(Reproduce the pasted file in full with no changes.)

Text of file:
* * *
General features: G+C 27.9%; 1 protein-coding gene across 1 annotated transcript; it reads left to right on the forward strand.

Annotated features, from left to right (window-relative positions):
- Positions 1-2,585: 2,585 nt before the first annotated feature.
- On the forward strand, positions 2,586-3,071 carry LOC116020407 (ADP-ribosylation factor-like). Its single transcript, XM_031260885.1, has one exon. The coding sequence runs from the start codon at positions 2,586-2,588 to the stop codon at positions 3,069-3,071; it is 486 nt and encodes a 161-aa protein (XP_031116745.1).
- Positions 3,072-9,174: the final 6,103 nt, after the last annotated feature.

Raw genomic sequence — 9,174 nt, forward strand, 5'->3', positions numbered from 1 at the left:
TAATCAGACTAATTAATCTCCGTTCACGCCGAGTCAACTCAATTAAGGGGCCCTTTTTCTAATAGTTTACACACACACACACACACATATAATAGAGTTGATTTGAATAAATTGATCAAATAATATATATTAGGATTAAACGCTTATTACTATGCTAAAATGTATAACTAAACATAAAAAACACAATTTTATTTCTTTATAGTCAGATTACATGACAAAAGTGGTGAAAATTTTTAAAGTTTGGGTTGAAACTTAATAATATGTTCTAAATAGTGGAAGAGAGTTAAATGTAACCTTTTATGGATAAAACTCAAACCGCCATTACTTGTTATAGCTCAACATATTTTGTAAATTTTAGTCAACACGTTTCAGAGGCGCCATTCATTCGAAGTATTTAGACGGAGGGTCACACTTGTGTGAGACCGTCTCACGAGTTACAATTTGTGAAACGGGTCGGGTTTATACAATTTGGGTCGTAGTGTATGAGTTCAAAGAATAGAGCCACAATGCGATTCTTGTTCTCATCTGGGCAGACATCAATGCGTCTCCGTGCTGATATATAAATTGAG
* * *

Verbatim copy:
General features: G+C 27.9%; 1 protein-coding gene across 1 annotated transcript; it reads left to right on the forward strand.

Annotated features, from left to right (window-relative positions):
- Positions 1-2,585: 2,585 nt before the first annotated feature.
- On the forward strand, positions 2,586-3,071 carry LOC116020407 (ADP-ribosylation factor-like). Its single transcript, XM_031260885.1, has one exon. The coding sequence runs from the start codon at positions 2,586-2,588 to the stop codon at positions 3,069-3,071; it is 486 nt and encodes a 161-aa protein (XP_031116745.1).
- Positions 3,072-9,174: the final 6,103 nt, after the last annotated feature.

Raw genomic sequence — 9,174 nt, forward strand, 5'->3', positions numbered from 1 at the left:
TAATCAGACTAATTAATCTCCGTTCACGCCGAGTCAACTCAATTAAGGGGCCCTTTTTCTAATAGTTTACACACACACACACACACATATAATAGAGTTGATTTGAATAAATTGATCAAATAATATATATTAGGATTAAACGCTTATTACTATGCTAAAATGTATAACTAAACATAAAAAACACAATTTTATTTCTTTATAGTCAGATTACATGACAAAAGTGGTGAAAATTTTTAAAGTTTGGGTTGAAACTTAATAATATGTTCTAAATAGTGGAAGAGAGTTAAATGTAACCTTTTATGGATAAAACTCAAACCGCCATTACTTGTTATAGCTCAACATATTTTGTAAATTTTAGTCAACACGTTTCAGAGGCGCCATTCATTCGAAGTATTTAGACGGAGGGTCACACTTGTGTGAGACCGTCTCACGAGTTACAATTTGTGAAACGGGTCGGGTTTATACAATTTGGGTCGTAGTGTATGAGTTCAAAGAATAGAGCCACAATGCGATTCTTGTTCTCATCTGGGCAGACATCAATGCGTCTCCGTGCTGATATATAAATTGAG